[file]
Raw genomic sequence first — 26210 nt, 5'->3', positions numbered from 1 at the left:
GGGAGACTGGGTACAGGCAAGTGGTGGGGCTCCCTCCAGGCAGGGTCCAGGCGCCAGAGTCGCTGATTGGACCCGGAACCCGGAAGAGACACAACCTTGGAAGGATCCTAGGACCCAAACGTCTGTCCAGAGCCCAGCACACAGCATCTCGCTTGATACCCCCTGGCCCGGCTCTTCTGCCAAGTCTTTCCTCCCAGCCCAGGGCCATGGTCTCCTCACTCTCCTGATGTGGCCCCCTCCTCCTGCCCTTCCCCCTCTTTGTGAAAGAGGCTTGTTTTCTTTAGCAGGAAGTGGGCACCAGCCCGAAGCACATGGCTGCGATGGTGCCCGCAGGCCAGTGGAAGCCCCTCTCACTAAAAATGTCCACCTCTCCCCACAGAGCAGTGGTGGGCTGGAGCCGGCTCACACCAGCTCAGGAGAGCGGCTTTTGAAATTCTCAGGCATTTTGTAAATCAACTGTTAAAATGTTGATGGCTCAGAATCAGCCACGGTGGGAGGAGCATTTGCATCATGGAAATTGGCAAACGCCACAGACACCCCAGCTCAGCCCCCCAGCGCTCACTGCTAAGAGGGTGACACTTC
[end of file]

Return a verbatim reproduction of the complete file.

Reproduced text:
Raw genomic sequence first — 26210 nt, 5'->3', positions numbered from 1 at the left:
GGGAGACTGGGTACAGGCAAGTGGTGGGGCTCCCTCCAGGCAGGGTCCAGGCGCCAGAGTCGCTGATTGGACCCGGAACCCGGAAGAGACACAACCTTGGAAGGATCCTAGGACCCAAACGTCTGTCCAGAGCCCAGCACACAGCATCTCGCTTGATACCCCCTGGCCCGGCTCTTCTGCCAAGTCTTTCCTCCCAGCCCAGGGCCATGGTCTCCTCACTCTCCTGATGTGGCCCCCTCCTCCTGCCCTTCCCCCTCTTTGTGAAAGAGGCTTGTTTTCTTTAGCAGGAAGTGGGCACCAGCCCGAAGCACATGGCTGCGATGGTGCCCGCAGGCCAGTGGAAGCCCCTCTCACTAAAAATGTCCACCTCTCCCCACAGAGCAGTGGTGGGCTGGAGCCGGCTCACACCAGCTCAGGAGAGCGGCTTTTGAAATTCTCAGGCATTTTGTAAATCAACTGTTAAAATGTTGATGGCTCAGAATCAGCCACGGTGGGAGGAGCATTTGCATCATGGAAATTGGCAAACGCCACAGACACCCCAGCTCAGCCCCCCAGCGCTCACTGCTAAGAGGGTGACACTTC